Symonds Yat today. It's not an area we have ever visited before and now I'm wondering why! The weather was perfect, the sun was out and as usual the crowds tend to stay close to the beaten track so it's easy to find some lovely quiet unspoiled areas.
So I lovely day to day starting with King Arthur's cave. This was our objective and I was reminding myself that we needed to take a torch. It was halfway over the Severn Bridge that I remembered it was still on the hall table. Whoops. Fortunately the mobile phone has a helpful "assistive light" so that would have to do!
King Arthur's cave shows evidence of long occupation by man. Certainly since the upper Palaeolithic time. Discoveries inside the cave show hyena bones, woolly mammoth and lots of flint tools.
The cave of course has plenty of local Arthur superstition around it. Vortigern is said to have made his last stand nearby
The cave clearly goes far back. Lacking a torch of course it was hard to see but the camera flash gives some tantalising glimpses into the recesses. This was the first of many caves we saw today. The limestone cliffs are riddled with them, some are fenced off presumably as too dangerous to enter and the hillside is pockmarked with sink holes ( depressions left where underlying cavern roofs have collapsed.
So after the cave comes the hill fort. This was a steep climb up the hillside to the Little Doward Hill fort but well worth it for the views. I wasn't quite so keen on having to pass through a small herd of cattle - they looked like Charolais but they had some mighty big horns...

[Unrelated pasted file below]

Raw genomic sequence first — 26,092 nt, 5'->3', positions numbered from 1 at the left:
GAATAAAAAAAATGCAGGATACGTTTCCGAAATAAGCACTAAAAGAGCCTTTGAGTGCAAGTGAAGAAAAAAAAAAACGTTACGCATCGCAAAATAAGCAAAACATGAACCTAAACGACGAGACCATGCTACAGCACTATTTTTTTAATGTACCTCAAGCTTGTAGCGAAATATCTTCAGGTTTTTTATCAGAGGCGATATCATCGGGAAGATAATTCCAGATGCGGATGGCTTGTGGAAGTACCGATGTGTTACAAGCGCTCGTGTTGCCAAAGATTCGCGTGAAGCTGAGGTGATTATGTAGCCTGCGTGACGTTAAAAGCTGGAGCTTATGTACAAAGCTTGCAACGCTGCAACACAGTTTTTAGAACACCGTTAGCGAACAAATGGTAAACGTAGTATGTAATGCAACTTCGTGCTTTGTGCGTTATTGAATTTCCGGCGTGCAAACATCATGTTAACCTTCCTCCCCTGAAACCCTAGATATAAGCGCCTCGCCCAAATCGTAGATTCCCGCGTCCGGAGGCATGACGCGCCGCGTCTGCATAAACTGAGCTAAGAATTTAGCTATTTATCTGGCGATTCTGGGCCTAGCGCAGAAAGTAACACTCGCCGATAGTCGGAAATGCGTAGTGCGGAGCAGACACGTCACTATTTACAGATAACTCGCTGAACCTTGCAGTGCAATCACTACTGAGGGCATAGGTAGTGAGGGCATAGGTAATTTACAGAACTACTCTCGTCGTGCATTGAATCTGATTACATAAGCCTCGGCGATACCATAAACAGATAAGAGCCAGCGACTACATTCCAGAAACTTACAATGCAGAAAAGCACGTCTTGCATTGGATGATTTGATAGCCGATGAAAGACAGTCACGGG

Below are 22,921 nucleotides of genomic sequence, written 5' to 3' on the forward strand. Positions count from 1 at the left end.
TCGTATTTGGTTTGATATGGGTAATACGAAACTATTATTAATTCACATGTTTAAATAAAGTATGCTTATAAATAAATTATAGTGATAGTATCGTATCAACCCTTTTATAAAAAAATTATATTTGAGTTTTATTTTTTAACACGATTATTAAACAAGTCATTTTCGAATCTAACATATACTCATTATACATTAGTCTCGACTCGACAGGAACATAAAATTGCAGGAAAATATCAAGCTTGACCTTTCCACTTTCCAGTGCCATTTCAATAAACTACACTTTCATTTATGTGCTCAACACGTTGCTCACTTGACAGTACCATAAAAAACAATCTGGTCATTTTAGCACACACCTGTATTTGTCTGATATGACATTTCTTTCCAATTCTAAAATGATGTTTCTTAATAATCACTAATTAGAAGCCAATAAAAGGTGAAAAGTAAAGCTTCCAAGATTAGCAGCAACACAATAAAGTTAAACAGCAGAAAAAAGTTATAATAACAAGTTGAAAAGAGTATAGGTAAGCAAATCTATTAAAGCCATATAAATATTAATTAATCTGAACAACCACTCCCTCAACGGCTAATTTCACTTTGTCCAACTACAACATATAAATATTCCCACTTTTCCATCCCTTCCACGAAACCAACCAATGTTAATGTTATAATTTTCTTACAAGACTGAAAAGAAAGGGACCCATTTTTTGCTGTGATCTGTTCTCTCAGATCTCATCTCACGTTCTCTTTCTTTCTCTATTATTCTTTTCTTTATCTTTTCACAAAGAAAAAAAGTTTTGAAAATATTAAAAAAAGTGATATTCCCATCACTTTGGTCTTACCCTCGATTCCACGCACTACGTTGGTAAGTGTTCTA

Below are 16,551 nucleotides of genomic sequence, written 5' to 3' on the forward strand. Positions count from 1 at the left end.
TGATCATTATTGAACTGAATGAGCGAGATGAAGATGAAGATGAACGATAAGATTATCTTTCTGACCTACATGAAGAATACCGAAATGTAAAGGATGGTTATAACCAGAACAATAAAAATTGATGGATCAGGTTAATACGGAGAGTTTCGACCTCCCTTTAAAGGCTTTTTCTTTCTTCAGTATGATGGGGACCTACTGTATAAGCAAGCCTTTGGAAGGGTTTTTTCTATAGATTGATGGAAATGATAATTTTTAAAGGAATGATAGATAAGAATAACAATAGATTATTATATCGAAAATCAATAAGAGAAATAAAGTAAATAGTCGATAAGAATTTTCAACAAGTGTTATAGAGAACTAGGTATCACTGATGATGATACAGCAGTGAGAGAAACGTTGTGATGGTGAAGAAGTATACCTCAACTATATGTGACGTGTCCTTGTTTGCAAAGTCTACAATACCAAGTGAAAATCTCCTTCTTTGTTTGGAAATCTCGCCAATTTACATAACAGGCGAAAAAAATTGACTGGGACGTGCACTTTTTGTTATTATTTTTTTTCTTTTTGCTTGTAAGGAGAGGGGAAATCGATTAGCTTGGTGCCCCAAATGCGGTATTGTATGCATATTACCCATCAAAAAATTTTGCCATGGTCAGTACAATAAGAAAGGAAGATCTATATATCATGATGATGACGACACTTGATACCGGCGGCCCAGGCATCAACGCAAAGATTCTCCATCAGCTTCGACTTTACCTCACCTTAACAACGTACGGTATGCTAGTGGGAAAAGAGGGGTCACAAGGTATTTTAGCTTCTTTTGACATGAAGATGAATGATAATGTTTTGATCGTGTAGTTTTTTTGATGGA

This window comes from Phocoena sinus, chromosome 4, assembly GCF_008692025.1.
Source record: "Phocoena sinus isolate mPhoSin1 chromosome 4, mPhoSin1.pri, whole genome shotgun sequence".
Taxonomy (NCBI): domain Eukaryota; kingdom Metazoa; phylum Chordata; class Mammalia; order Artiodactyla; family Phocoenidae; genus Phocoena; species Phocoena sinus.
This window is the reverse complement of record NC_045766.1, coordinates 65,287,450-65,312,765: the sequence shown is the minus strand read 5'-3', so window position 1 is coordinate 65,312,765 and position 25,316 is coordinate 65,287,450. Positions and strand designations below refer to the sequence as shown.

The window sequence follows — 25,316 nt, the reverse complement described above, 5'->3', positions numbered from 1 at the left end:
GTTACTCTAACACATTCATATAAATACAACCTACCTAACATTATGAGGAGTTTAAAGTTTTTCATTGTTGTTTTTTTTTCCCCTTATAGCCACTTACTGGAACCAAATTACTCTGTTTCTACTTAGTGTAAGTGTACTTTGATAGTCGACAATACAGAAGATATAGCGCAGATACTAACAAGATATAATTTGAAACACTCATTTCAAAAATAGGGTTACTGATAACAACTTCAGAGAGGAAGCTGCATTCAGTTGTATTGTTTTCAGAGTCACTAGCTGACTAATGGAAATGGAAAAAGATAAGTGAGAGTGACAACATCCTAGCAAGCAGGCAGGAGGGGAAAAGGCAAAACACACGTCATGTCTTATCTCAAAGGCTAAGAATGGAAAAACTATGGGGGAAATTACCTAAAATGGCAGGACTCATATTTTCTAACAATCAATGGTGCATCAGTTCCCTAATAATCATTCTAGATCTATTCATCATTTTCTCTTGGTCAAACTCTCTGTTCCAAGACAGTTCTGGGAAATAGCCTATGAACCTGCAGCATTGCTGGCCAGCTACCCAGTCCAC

The views from the top are spectacular. Is this the 'Castle of Gwrtheyrnion'? It seems a good candidate
Archaeologically speaking, recent excavations have shown that the inhabitants lived in round houses within the enclosure. Many of the ditches and ramparts are still visible and it was well worth the effort of the climb.
Time now to go down to the River Wye itself. passing some spectacular rock cliffs. The cliffs bear the scars of blasting as this was a centre for the production of lime.
The resultant cliffs though are a wonderful habitat for rare plants and a lesson in how when left to itself, nature can erase the damage caused by man.
Where there is limestone and plenty of wood there are likely to be lime kilns, This is the remains of the 17CE one just above the river.
After a quick run up Symonds Yat rock to admire the view it was time to cross back over the river - this time by the Hand Ferry. Bargain at £1.20 pp. This is an ancient crossing point but I think the rope wouldn't originally have been a steel cable.
Hard work for our ferryman though.